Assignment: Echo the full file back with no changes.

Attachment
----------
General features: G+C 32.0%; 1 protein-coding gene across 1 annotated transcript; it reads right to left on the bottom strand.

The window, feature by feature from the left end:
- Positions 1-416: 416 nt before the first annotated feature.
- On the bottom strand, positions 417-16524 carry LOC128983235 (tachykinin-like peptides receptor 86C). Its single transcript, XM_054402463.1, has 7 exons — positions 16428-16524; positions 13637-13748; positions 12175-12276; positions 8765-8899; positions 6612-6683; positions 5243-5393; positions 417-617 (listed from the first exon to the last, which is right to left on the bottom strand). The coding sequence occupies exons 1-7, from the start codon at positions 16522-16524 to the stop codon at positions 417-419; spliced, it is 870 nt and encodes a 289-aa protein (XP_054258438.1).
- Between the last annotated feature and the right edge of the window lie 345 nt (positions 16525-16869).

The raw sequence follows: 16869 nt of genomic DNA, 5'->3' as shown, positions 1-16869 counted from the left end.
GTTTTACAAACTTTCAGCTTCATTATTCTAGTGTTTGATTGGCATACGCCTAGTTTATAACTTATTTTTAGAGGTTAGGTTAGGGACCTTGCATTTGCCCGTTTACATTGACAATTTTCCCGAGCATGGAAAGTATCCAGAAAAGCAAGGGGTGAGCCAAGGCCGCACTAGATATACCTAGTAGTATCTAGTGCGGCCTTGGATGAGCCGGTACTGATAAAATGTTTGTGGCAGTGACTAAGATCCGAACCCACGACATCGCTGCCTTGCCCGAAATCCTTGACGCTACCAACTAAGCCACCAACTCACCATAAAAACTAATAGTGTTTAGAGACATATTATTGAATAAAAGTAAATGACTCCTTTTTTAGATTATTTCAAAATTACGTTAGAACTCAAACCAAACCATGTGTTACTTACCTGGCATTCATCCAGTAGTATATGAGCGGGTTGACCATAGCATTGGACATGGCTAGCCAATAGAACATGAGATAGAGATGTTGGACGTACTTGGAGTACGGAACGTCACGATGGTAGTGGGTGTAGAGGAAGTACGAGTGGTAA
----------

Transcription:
General features: G+C 32.0%; 1 protein-coding gene across 1 annotated transcript; it reads right to left on the bottom strand.

The window, feature by feature from the left end:
- Positions 1-416: 416 nt before the first annotated feature.
- On the bottom strand, positions 417-16524 carry LOC128983235 (tachykinin-like peptides receptor 86C). Its single transcript, XM_054402463.1, has 7 exons — positions 16428-16524; positions 13637-13748; positions 12175-12276; positions 8765-8899; positions 6612-6683; positions 5243-5393; positions 417-617 (listed from the first exon to the last, which is right to left on the bottom strand). The coding sequence occupies exons 1-7, from the start codon at positions 16522-16524 to the stop codon at positions 417-419; spliced, it is 870 nt and encodes a 289-aa protein (XP_054258438.1).
- Between the last annotated feature and the right edge of the window lie 345 nt (positions 16525-16869).

The raw sequence follows: 16869 nt of genomic DNA, 5'->3' as shown, positions 1-16869 counted from the left end.
GTTTTACAAACTTTCAGCTTCATTATTCTAGTGTTTGATTGGCATACGCCTAGTTTATAACTTATTTTTAGAGGTTAGGTTAGGGACCTTGCATTTGCCCGTTTACATTGACAATTTTCCCGAGCATGGAAAGTATCCAGAAAAGCAAGGGGTGAGCCAAGGCCGCACTAGATATACCTAGTAGTATCTAGTGCGGCCTTGGATGAGCCGGTACTGATAAAATGTTTGTGGCAGTGACTAAGATCCGAACCCACGACATCGCTGCCTTGCCCGAAATCCTTGACGCTACCAACTAAGCCACCAACTCACCATAAAAACTAATAGTGTTTAGAGACATATTATTGAATAAAAGTAAATGACTCCTTTTTTAGATTATTTCAAAATTACGTTAGAACTCAAACCAAACCATGTGTTACTTACCTGGCATTCATCCAGTAGTATATGAGCGGGTTGACCATAGCATTGGACATGGCTAGCCAATAGAACATGAGATAGAGATGTTGGACGTACTTGGAGTACGGAACGTCACGATGGTAGTGGGTGTAGAGGAAGTACGAGTGGTAA